The internet should be a brilliant thing shouldn’t it? Indeed it is. All that information at our fingertips. The whole world is in there. I have been led to some fascinating articles. I used to love social media. I liked the way you could connect with people from all over the world. I am on Facebook, Twitter and Whatsapp.

Recently I have become disillusioned with it all. Facebook in particular is the one I have issues with. I like reading the articles it brings up for me. It is certainly right about what interests me. It is more the personal interaction that is the issue. I am mainly only in contact with family and a few old friends on there.  I live at a great distance from most of them. I begin to realise that most people are being disingenuous. A couple of incidents recently brought this home to me.  The husband of a family member recently went into hospital to have an operation. It wasn’t serious and he came out in a few days. When looking at the feed there was no mention of this at all. Only photos of a recently completed garden project praising the talents of said husband. This strikes me as weird. If one was having genuine interactions with people one would be sharing sorrows as well as joys. Very few people seem to do this. Facebook is life airbrushed. It is for bragging only. Bad things don’t happen in Facebook world. I think this is artificial and dangerous. It is not real life.

Another incident made me think. Another more distant family member recently had a baby. I had felt a part of the whole event through Facebook. I sent a baby hamper through the post via my mother. She told me on the phone they had received it and liked it. No mention was made of this on Faceboook. No small message of thanks. These are people permanently attached to their phones, documenting minutae of their lives on Facebook. A thank you would have been the work of moments. I realise they just don’t think of me as part of their circle. They don’t see me. I am just a Facebook friend. I don’t really exist. This is symptomatic of the whole thing. None of these people are really your friends in any real sense of the word. If they were they would phone you, come and see you, spend time with you. By spending so much time on our phones we are living in a world of illusory connection.

Twitter is different. In many ways I prefer it.  There is less bragging and more discussion of thing that interest me, particularly politics. Often it just descends into a bear pit of trading insults. This can be entertaining if you are in the mood but it is at heart negative. The connections with famous or nearly famous people are interesting at first but you soon realise they just need followers to fawn over them and flatter their egos by agreeing with everything they say. There is no real connection yet again. Some people with fake identities can be very funny and this is entertaining but again often cruel, not coming from a place of love.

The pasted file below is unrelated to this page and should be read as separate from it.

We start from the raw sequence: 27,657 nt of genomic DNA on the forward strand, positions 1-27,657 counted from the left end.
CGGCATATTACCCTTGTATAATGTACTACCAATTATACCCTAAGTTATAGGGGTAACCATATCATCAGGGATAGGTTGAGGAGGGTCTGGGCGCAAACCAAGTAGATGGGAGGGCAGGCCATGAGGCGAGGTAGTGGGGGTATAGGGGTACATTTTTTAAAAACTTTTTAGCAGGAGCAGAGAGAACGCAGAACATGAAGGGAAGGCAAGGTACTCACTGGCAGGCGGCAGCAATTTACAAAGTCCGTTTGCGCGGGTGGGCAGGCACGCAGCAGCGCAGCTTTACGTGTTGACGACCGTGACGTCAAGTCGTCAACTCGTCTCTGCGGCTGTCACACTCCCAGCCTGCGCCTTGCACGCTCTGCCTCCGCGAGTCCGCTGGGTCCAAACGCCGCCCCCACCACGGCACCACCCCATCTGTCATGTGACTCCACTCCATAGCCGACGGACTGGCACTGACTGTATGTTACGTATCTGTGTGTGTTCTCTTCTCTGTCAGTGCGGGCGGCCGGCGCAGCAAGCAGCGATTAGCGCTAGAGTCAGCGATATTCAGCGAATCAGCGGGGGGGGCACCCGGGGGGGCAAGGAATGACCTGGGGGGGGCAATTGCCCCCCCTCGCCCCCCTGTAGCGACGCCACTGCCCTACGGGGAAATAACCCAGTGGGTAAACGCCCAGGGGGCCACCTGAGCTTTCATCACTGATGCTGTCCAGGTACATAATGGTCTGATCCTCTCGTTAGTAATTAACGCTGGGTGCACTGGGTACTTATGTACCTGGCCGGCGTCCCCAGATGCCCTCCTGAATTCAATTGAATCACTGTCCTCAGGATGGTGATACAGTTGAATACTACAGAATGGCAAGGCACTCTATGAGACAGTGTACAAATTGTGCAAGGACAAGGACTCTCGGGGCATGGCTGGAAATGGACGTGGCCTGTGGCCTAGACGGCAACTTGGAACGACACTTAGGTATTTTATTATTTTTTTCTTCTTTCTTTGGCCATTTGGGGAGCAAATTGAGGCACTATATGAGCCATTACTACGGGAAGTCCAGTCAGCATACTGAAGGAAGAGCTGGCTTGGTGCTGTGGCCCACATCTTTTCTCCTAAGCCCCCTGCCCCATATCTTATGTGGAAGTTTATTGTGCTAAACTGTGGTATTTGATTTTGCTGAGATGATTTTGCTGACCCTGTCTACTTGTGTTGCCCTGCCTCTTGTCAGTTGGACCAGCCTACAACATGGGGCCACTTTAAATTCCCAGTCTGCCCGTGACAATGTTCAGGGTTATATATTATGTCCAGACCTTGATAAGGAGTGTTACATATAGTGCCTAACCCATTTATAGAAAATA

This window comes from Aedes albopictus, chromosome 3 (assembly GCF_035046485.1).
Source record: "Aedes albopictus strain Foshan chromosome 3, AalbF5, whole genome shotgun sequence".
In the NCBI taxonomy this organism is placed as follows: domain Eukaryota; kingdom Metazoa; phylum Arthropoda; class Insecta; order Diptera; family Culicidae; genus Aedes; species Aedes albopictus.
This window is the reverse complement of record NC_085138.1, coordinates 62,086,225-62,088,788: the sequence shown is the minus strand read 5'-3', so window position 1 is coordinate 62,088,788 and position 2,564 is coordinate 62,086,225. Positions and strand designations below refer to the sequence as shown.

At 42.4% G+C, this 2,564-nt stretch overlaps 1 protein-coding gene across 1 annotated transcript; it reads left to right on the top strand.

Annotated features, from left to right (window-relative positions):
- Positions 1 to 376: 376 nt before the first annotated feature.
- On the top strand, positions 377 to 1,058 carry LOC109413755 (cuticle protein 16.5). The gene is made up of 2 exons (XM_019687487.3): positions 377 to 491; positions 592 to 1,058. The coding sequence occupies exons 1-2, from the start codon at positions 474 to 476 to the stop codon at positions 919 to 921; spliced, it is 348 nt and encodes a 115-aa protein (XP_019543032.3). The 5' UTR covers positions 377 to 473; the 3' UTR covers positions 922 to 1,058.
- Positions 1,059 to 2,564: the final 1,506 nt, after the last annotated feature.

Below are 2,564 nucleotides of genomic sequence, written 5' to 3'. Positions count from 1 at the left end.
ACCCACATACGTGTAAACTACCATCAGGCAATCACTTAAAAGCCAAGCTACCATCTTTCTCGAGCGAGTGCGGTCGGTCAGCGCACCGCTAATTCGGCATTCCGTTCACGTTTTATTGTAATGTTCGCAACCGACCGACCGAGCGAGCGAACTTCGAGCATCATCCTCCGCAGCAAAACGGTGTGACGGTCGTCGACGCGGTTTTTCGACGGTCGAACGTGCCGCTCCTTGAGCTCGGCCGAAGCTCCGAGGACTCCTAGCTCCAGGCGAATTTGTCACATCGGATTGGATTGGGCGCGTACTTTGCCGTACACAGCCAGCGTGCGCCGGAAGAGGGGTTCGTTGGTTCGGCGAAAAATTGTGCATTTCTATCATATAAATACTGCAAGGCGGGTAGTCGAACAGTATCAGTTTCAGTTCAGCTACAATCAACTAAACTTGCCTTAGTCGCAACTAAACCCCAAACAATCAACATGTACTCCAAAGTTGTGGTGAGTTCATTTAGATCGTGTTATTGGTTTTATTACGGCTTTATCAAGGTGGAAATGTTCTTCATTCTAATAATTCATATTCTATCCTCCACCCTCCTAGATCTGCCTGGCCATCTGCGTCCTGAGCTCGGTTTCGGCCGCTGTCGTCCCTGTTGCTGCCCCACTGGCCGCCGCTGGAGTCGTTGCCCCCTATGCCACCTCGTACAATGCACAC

I found it useless for promoting my book. Everyone just scrolls past the endless authors touting their wares. I gave that up a long time ago.

I think I must be addicted to it as I keep going back to peek even though I know it is bad for my mental health. I need to get off technology and out into the real world. I know this makes me a luddite. I think it’s the way to go though. Buddha did not achieve enlightenment sitting on his smartphone. I could be like the Dalai Llama or the Pope and just use social media to issue the occasional pithy wise statement.

Today I switched my phone off. I am not sure I am switching it on again. If you want me come look for me on a mountain in Tibet.


Book Review Max Hastings The Secret War

I was really looking forward to this book as I love things about the Second World War and the world of espionage is endlessly fascinating. The book is vast and well researched. It covers the work of spies in Britain, the US, the Soviet Union, Nazi Germany and Japan. Hastings is at pains to play down the glamour of spy work and describes how dull most of it was. He seems to have a predudice against the Soviet Union which he regards as a greater evil than Nazism. Many people at the time did not share this view. The upshot of Hastings’ argument is that spy work did not contribute a great deal to winning the war and has been over-glamourised since.

In spite of this there is a vast array of flamboyant and eccentric characters who are described in snippets. I found this intensely annoying as I was reading as I wanted to know more about each person, have their tales fleshed out. It became like reading the telephone book and I started to lose interest about half way through. Perhaps the fault is within me as I usually read fiction. I could so easily have been enthralled but I just wasn’t.

History nerds will probably enjoy this but for me it needed more skill in the writing and I found Hastings’ patrician, condescending tone irritating.